Tuesday, November 9, 2010

“LET ME IN” Movie Review. Knock! Knock! “I WANT YOU. I WANNA COME IN. LET ME IN!”

“LET ME IN” Press Preview

Geez, the creepy title is enough to create goosebumps.

“Let me in …” (softly)

Let WHO in? (crying out loud)

My heart skips a beat.

That grotesque figure at that window?

An apparition?

Who’s THAT?

“LET ME IN” is a supernatural thriller that will surely drain your blood and chill your bones.

If that happens, then you’ll probably be dead meat.

It’s spawned from the successful Swedish movie “Let the Right One In,” which is ostensibly, one of the most thought-provoking, vampire films ever made.

This one is an Americanized version, paying a worthy tribute to the predecessor.

The scene shifts from Stockholm (the original version) to Los Alamos, New Mexico, in the 1980s, the current one.

Matt Reeves, who directed the shocking “Cloverfield,” serves as screenwriter and film director here.

The lead is 12-year-old Owen (Kodi Smit-McPhee), a scrawny, perturbed looking boy with a doleful, wide-eyed innocence.

He is always the target of a bunch of devious bullies at school.

Karma has it that these obnoxious terrors will soon have their just desserts.

Enter a weirder-than-weird girl named Abby (Chloe Moretz).

She moves into the same apartment complex where Owen and his mother live.

From the start, it’s apparent that she’s a trifle peculiar.

Dishevelled, gaunt, walking around bare foot and even more solitary than Owen, Abby makes cranky nightly encounters to connect with her new neighbor.

Here, two lonely hearts beat, a secret shared.

When she tells Owen that they can never really be friends, she has this faraway gaze. Why so?

Naturally Owen confides in her about the school bullies.

And Abby cajoles him to stand up to them and fight back, hard.

Her father (Richard Jenkins) who lives with Abby disapproves and forbids her to see Owen.

Yet she continues to form a heartwarming bond with the lonely boy.

She sees in him a certain kind of attachment, a detachment of sort.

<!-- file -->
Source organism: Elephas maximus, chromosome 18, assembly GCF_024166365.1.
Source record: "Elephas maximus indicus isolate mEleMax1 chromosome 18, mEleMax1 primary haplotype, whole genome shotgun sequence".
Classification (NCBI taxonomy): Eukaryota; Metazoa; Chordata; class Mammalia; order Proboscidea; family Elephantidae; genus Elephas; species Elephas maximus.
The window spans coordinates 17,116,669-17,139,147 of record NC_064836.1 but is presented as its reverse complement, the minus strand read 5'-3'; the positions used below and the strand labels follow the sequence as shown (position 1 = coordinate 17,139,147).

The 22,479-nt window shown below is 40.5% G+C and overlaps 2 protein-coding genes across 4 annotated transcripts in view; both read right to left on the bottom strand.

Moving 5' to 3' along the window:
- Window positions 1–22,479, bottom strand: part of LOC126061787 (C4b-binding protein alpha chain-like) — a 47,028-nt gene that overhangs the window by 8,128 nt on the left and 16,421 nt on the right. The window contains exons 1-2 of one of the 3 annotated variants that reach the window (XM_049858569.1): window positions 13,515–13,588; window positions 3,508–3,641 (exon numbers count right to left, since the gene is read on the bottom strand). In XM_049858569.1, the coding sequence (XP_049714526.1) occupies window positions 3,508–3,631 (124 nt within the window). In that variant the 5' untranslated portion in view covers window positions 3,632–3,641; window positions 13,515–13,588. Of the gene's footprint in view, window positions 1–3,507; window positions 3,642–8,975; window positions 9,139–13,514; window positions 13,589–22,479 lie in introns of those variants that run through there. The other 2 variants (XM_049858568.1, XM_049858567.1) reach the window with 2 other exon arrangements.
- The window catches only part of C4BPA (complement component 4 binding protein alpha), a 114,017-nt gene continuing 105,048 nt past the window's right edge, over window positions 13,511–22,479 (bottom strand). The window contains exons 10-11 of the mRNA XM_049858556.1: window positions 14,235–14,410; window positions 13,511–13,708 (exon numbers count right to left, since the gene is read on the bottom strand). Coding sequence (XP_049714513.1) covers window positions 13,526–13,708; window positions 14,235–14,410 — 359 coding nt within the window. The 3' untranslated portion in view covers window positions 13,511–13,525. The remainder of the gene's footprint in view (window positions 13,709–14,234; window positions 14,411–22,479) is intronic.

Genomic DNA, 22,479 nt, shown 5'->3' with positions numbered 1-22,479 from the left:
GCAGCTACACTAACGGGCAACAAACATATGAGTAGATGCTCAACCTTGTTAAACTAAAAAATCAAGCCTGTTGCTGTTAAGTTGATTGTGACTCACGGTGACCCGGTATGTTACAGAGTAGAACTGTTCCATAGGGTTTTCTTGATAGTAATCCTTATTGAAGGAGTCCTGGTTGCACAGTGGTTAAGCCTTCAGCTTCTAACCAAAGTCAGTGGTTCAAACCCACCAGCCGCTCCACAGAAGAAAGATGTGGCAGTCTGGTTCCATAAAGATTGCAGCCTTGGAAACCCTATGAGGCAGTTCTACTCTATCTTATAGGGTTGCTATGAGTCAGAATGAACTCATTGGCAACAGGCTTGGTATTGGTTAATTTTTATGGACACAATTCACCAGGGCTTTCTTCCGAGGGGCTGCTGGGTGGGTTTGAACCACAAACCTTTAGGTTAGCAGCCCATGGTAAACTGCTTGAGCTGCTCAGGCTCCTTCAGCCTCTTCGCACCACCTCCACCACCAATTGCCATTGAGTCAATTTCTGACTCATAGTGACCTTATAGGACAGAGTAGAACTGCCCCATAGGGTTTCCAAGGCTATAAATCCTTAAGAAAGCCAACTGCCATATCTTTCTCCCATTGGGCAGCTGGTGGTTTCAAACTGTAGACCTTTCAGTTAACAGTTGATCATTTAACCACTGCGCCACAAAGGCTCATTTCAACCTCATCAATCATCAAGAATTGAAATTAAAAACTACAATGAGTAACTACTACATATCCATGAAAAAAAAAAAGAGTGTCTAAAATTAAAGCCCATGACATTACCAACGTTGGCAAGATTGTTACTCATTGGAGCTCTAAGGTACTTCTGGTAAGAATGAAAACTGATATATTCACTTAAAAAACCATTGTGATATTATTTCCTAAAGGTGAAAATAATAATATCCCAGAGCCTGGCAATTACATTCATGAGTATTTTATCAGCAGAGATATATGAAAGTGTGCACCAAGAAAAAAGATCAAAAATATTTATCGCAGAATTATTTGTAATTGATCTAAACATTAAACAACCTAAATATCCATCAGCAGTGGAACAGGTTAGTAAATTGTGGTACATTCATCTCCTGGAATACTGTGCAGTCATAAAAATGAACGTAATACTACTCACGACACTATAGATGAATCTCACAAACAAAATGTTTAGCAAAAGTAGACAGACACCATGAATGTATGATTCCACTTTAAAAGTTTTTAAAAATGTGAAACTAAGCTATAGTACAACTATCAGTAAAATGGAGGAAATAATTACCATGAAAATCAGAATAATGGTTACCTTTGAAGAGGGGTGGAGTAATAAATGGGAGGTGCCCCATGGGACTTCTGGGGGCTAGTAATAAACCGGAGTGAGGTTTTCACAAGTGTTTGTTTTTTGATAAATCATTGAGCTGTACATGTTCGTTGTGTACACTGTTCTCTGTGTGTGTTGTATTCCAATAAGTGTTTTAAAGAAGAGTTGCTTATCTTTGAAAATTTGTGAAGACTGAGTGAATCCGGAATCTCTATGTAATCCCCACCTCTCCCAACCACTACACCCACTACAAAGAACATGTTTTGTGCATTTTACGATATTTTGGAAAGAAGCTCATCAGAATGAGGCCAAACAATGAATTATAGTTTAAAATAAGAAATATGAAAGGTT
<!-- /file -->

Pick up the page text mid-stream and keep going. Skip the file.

Thereafter strange things start happening following a string of bizarre killings.

The platter multiplies and the mystery deepens.

Until a police investigator arrives in the neigborhood to check clues and unravel the murders.

It is only then that Owen discovers that there’s indeed, more than meets the eye.

That Abby is possibly linked to all the blood and gore.

If so, he has to fear for his own safety.

Because Abby is a young vampire, thriving on human blood.

And her father, her protector, kills to procure more blood for her so that she may live.

At times touching, mostly horrific,”LET ME IN” weaves a tragic tale of two lonely young souls whose friendship grows and glows in an unusual way.

Is there a restriction that declares that you can’t form a liaison with the supernatural?

Stories of the macabre kind affecting the sweet innocence of kids who have this thirst for blood never fail to bring in the quiver, shiver and scream.

For sure.

Both Smit-McPhee and Chloe Moretz justify their innocent-and-demonic roles, playing their parts to the hilt, crafting screen personas with a good amount of sensitivity, laced with both depth and lurking horror.

The film director’s visual treatment, his affecting juxtaposition of tenderness and savagery, brings forth stellar performances from the rest of a competent cast.

“LET ME IN” makes for a unique experience unlike any other in recent horror-movie genre.

It is one creepy, chilling and scary film that will enthrall you and nail you to your seat.

Don’t look back!

For all you know, you may change your mind about your visit to the loo during the movie, for fear that you’ll miss part of the mounting excitement, leading to the heart-pounding finale.

Don’t we all?



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